That night, I saw sex: that Portuguese Beauty. Femininity. Creativity. Seduction. Beside me, my fiancé, that was love. And we shared both in that moment. Together. There. As if falling from the sky, freedom – a freedom I could never have fathomed before that moment – landed in my lap. I looked at my fiancé, and perhaps he didn’t notice then, but he would in the weeks to come, the change that overcame me. Me. I became me. And how did it happen? Because for the first time, seeing a beautiful, curvy, naked woman in front of me, in her own peace of movement and dance, no photoshop or enhancements – natural, real, flawlessly imperfect – I was awaken to the fact that beauty is in the eye of the beholder. I am the beholder. She is beautiful. And I want to experience that beauty, over and over and over again. I sat there in disbelief with myself. So afraid he, my fiancé would want her, when in fact…I wanted her.
I see myself with new eyes. I see my relationship under a new gaze. I see all the women I used to write about with that flame in my chest, and I understand now that the men I let into my life smothered it with jealousy and insecurity and uncertainty. That I was never allowed to grasp at my own desires because my female comparisons oppressed what was now naturally becoming me. Again. In this moment I am the most certain I’ve ever been. I am whole. The lost pieces have found their way. I want her. Sex. I want him. Love. I understand now. Sex and love. Two independent parts to one big and awesome pleasure centered life. And I understand that both can be fulfilled simultaneously and separately. And that life is short, and love and sex are great, that rules don’t need to exist in this realm, and we can either be victims of our own desires, or the key holder to the flood gate.
How did all of this happen so suddenly, and at a strip-joint?
To be honest, I think it was a long time coming. I just happened to learn to love myself enough to accept who I am, and commit to a relationship that brings out the best in me – brings out the real in me. The sex-goddess. The desire for a man and women. The need to experience all things sensual. The writer. The lover. A female in search for pleasure.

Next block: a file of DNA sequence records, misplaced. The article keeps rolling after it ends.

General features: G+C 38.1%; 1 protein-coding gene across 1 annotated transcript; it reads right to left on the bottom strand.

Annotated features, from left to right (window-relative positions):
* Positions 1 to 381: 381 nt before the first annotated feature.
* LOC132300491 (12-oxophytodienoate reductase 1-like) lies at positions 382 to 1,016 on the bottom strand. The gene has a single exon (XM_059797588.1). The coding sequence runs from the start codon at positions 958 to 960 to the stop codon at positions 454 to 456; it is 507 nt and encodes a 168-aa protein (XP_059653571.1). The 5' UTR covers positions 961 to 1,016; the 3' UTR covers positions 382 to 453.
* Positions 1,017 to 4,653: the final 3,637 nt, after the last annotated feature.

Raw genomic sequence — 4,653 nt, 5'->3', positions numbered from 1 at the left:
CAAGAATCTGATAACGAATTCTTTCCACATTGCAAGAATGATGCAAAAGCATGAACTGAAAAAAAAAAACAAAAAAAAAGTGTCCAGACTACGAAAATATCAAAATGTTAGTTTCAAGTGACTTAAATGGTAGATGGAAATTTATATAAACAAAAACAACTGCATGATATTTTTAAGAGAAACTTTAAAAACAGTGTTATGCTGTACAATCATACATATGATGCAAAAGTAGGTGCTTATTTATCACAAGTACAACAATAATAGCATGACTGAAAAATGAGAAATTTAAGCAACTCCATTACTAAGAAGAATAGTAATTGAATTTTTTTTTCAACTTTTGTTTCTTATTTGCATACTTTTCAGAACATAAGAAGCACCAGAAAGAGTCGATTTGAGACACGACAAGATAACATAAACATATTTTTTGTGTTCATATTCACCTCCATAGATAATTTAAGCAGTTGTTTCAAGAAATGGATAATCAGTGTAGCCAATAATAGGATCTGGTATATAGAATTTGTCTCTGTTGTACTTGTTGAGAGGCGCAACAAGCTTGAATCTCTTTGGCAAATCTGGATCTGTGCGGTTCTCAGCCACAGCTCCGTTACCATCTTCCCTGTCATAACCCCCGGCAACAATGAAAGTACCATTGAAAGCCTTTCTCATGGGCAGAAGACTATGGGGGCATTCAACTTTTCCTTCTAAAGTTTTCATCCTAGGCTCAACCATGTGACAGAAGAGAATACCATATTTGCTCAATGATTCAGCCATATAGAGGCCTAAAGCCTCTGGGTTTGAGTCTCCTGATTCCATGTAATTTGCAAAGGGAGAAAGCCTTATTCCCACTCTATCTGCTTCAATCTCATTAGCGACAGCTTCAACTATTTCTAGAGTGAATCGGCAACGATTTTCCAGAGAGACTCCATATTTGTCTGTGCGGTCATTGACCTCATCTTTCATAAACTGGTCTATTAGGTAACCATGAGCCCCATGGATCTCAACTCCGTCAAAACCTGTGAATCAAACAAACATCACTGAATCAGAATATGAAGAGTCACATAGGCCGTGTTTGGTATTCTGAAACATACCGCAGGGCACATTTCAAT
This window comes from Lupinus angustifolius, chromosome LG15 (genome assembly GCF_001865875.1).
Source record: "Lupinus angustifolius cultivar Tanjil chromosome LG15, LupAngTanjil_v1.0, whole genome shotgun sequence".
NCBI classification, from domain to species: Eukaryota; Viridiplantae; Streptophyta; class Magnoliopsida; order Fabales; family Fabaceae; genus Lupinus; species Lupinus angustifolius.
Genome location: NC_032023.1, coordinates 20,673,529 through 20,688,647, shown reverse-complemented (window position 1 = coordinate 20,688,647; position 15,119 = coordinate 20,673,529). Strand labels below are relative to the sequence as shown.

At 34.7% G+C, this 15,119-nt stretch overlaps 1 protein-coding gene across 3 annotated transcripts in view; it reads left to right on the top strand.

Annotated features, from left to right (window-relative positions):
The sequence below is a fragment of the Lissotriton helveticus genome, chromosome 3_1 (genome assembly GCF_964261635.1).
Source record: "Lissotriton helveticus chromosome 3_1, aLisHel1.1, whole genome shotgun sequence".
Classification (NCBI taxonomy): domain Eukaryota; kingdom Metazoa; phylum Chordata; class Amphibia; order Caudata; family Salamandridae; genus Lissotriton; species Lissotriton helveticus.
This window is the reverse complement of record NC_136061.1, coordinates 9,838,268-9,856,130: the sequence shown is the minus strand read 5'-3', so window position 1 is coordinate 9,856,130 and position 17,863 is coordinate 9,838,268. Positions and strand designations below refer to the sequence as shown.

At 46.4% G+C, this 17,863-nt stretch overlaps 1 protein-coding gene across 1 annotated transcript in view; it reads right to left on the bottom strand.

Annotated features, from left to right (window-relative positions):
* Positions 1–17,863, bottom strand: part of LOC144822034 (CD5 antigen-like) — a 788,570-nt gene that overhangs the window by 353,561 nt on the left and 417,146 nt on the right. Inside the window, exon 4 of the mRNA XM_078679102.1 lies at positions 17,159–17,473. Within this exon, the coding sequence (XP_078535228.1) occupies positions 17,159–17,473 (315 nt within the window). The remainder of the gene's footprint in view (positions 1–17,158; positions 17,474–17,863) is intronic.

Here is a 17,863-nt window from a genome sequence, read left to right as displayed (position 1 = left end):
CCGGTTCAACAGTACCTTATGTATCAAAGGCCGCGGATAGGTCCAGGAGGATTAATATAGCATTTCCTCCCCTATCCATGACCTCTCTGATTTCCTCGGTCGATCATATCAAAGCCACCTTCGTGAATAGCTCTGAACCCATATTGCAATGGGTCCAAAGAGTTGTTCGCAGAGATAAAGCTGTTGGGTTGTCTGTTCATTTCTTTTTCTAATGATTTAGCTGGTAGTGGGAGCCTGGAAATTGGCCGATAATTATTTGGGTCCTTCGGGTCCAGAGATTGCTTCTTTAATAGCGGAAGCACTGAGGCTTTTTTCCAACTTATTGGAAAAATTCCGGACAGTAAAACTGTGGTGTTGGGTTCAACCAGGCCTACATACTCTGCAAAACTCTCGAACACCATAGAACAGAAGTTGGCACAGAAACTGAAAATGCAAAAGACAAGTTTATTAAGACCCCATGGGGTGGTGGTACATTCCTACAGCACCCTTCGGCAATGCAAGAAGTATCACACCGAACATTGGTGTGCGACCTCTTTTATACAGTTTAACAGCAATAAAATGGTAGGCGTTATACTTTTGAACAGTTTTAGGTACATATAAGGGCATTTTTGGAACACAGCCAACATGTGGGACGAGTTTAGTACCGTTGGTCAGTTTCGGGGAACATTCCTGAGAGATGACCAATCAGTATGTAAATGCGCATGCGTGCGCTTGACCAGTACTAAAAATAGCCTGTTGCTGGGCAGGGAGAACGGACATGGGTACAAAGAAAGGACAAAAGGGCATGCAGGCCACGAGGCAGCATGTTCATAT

This stripper saved my life because she was the pivotal moment where everything came to a head. The clash of in
security and desire and the rush of that atmosphere – the equation that broke the barrier. Realizing that jealousy doesn’t need to exist – especially if you’re in the company of the right people. Respect. Open mindedness. Acceptance. Love. Realizing that my worth, and her worth, and the worth of everyone else, is what the individual decides for themselves – not society, not the people you let into your heart or your bed. Yes, a stripper. You didn’t see her that night. You don’t know what she feels or loves or burns for. I don’t either. But I watched all of it in ecstatic motion, and my god was it something!
So, yes. A stripper saved my life. Maybe not in the way you had expected, but she did nonetheless. So did my writing, so did my parent’s love, so did my five-year paper-fire, my bulimia, my fiancé, and more than anything, so did I.
So, here I am world: Quean Mo. I heard the Call of the Quean, and I answered her. That’s what life is essentially: calling for the Quean to come out from each and every one of us, in whatever shape, size or color she is! She is forever growing and forever changing. She is beautiful, and the world needs her.
To sex, love, and everything in between. Hope to catch you reading my next adventures, as I continue to find myself in this pleasure-centered existence.
Fuck-well, my friends.
And damnit, LOVE YOURSELF [and each other]!
So, tell me friends:
What piece(s) of yourself have you been meaning to free?